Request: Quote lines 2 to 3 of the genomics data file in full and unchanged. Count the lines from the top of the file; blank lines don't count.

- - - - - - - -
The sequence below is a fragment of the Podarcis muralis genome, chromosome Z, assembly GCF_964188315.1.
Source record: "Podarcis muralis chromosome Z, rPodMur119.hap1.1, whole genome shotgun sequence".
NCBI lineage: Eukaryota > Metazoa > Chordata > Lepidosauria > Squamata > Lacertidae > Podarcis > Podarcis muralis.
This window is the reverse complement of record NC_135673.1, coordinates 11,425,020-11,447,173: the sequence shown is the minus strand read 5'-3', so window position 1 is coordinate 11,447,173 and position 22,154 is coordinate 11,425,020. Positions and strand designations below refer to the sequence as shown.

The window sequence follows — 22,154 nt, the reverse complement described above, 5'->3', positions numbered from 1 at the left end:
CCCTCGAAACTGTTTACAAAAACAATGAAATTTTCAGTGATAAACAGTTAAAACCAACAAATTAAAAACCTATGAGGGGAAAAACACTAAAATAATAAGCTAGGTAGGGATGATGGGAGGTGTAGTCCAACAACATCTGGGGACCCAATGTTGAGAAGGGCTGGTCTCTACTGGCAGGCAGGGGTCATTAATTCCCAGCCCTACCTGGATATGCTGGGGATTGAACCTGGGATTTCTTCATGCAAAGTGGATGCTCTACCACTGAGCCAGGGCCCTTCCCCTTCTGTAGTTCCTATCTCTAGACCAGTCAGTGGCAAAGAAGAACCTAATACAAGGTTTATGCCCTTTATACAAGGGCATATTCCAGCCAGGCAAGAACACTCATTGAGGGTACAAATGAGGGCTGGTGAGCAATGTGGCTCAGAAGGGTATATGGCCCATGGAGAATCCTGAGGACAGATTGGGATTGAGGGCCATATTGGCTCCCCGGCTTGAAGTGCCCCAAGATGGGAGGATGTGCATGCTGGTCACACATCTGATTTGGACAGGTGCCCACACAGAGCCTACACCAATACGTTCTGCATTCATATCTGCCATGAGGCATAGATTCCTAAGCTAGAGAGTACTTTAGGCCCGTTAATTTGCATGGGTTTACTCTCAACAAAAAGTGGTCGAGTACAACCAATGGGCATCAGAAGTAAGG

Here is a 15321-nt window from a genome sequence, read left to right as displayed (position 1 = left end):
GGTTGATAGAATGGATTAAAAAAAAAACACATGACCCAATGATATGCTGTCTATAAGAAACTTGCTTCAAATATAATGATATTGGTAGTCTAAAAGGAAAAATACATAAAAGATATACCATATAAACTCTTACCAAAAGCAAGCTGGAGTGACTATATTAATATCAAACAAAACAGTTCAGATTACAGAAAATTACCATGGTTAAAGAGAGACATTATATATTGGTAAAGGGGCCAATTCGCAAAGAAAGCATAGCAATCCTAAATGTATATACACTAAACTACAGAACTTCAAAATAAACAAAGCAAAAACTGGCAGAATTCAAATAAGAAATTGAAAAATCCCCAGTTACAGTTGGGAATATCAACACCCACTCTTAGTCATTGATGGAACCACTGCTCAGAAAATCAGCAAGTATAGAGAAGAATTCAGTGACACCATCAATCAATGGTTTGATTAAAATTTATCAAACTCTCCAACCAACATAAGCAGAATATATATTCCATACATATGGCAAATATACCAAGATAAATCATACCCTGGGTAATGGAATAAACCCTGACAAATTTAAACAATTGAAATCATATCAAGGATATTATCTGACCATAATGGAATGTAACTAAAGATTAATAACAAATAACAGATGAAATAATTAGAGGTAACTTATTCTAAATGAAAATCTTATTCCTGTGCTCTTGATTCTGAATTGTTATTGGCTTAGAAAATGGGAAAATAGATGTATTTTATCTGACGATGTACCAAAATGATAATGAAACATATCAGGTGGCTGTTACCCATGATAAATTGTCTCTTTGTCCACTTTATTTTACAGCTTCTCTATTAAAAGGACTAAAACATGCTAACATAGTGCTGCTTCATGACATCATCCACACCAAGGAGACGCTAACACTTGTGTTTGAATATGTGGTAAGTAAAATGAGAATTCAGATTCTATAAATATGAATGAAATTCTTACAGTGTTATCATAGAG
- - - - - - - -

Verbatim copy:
Source record: "Podarcis muralis chromosome Z, rPodMur119.hap1.1, whole genome shotgun sequence".
NCBI lineage: Eukaryota > Metazoa > Chordata > Lepidosauria > Squamata > Lacertidae > Podarcis > Podarcis muralis.